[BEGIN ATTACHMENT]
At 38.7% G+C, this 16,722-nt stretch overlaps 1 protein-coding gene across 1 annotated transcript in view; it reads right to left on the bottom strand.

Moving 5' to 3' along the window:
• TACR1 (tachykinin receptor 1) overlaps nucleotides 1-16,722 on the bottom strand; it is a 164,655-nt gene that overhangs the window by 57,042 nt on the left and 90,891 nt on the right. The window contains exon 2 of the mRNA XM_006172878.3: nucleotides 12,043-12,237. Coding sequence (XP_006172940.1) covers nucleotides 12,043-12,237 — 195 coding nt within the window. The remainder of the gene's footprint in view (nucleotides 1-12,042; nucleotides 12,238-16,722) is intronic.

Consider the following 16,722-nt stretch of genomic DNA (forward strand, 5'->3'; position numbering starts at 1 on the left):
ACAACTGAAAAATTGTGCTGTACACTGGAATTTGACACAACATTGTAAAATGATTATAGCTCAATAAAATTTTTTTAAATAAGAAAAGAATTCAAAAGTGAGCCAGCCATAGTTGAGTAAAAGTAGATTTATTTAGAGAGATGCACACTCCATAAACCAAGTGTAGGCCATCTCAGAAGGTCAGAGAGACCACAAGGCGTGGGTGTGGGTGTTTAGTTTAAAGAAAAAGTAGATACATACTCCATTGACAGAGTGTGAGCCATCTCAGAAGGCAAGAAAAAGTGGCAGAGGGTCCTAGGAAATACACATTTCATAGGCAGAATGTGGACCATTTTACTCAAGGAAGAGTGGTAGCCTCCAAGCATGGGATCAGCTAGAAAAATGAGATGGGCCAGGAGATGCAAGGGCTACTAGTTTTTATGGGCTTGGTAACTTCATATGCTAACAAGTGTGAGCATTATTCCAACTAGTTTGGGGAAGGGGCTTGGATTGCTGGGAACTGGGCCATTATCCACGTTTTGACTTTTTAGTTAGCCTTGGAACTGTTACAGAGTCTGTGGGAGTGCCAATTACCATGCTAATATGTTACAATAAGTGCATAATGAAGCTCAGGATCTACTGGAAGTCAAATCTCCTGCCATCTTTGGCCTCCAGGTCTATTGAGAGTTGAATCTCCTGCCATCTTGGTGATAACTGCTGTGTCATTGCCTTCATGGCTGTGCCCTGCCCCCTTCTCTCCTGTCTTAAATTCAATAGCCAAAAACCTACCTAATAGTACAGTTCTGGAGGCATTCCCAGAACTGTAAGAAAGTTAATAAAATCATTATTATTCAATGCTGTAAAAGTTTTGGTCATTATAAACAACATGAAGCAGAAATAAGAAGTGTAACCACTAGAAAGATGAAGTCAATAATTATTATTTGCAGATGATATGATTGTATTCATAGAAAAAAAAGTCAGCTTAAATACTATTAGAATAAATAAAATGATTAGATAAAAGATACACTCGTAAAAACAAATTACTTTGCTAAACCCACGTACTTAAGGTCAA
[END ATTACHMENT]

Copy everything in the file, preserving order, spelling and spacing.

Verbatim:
At 38.7% G+C, this 16,722-nt stretch overlaps 1 protein-coding gene across 1 annotated transcript in view; it reads right to left on the bottom strand.

Moving 5' to 3' along the window:
• TACR1 (tachykinin receptor 1) overlaps nucleotides 1-16,722 on the bottom strand; it is a 164,655-nt gene that overhangs the window by 57,042 nt on the left and 90,891 nt on the right. The window contains exon 2 of the mRNA XM_006172878.3: nucleotides 12,043-12,237. Coding sequence (XP_006172940.1) covers nucleotides 12,043-12,237 — 195 coding nt within the window. The remainder of the gene's footprint in view (nucleotides 1-12,042; nucleotides 12,238-16,722) is intronic.

Consider the following 16,722-nt stretch of genomic DNA (forward strand, 5'->3'; position numbering starts at 1 on the left):
ACAACTGAAAAATTGTGCTGTACACTGGAATTTGACACAACATTGTAAAATGATTATAGCTCAATAAAATTTTTTTAAATAAGAAAAGAATTCAAAAGTGAGCCAGCCATAGTTGAGTAAAAGTAGATTTATTTAGAGAGATGCACACTCCATAAACCAAGTGTAGGCCATCTCAGAAGGTCAGAGAGACCACAAGGCGTGGGTGTGGGTGTTTAGTTTAAAGAAAAAGTAGATACATACTCCATTGACAGAGTGTGAGCCATCTCAGAAGGCAAGAAAAAGTGGCAGAGGGTCCTAGGAAATACACATTTCATAGGCAGAATGTGGACCATTTTACTCAAGGAAGAGTGGTAGCCTCCAAGCATGGGATCAGCTAGAAAAATGAGATGGGCCAGGAGATGCAAGGGCTACTAGTTTTTATGGGCTTGGTAACTTCATATGCTAACAAGTGTGAGCATTATTCCAACTAGTTTGGGGAAGGGGCTTGGATTGCTGGGAACTGGGCCATTATCCACGTTTTGACTTTTTAGTTAGCCTTGGAACTGTTACAGAGTCTGTGGGAGTGCCAATTACCATGCTAATATGTTACAATAAGTGCATAATGAAGCTCAGGATCTACTGGAAGTCAAATCTCCTGCCATCTTTGGCCTCCAGGTCTATTGAGAGTTGAATCTCCTGCCATCTTGGTGATAACTGCTGTGTCATTGCCTTCATGGCTGTGCCCTGCCCCCTTCTCTCCTGTCTTAAATTCAATAGCCAAAAACCTACCTAATAGTACAGTTCTGGAGGCATTCCCAGAACTGTAAGAAAGTTAATAAAATCATTATTATTCAATGCTGTAAAAGTTTTGGTCATTATAAACAACATGAAGCAGAAATAAGAAGTGTAACCACTAGAAAGATGAAGTCAATAATTATTATTTGCAGATGATATGATTGTATTCATAGAAAAAAAAGTCAGCTTAAATACTATTAGAATAAATAAAATGATTAGATAAAAGATACACTCGTAAAAACAAATTACTTTGCTAAACCCACGTACTTAAGGTCAA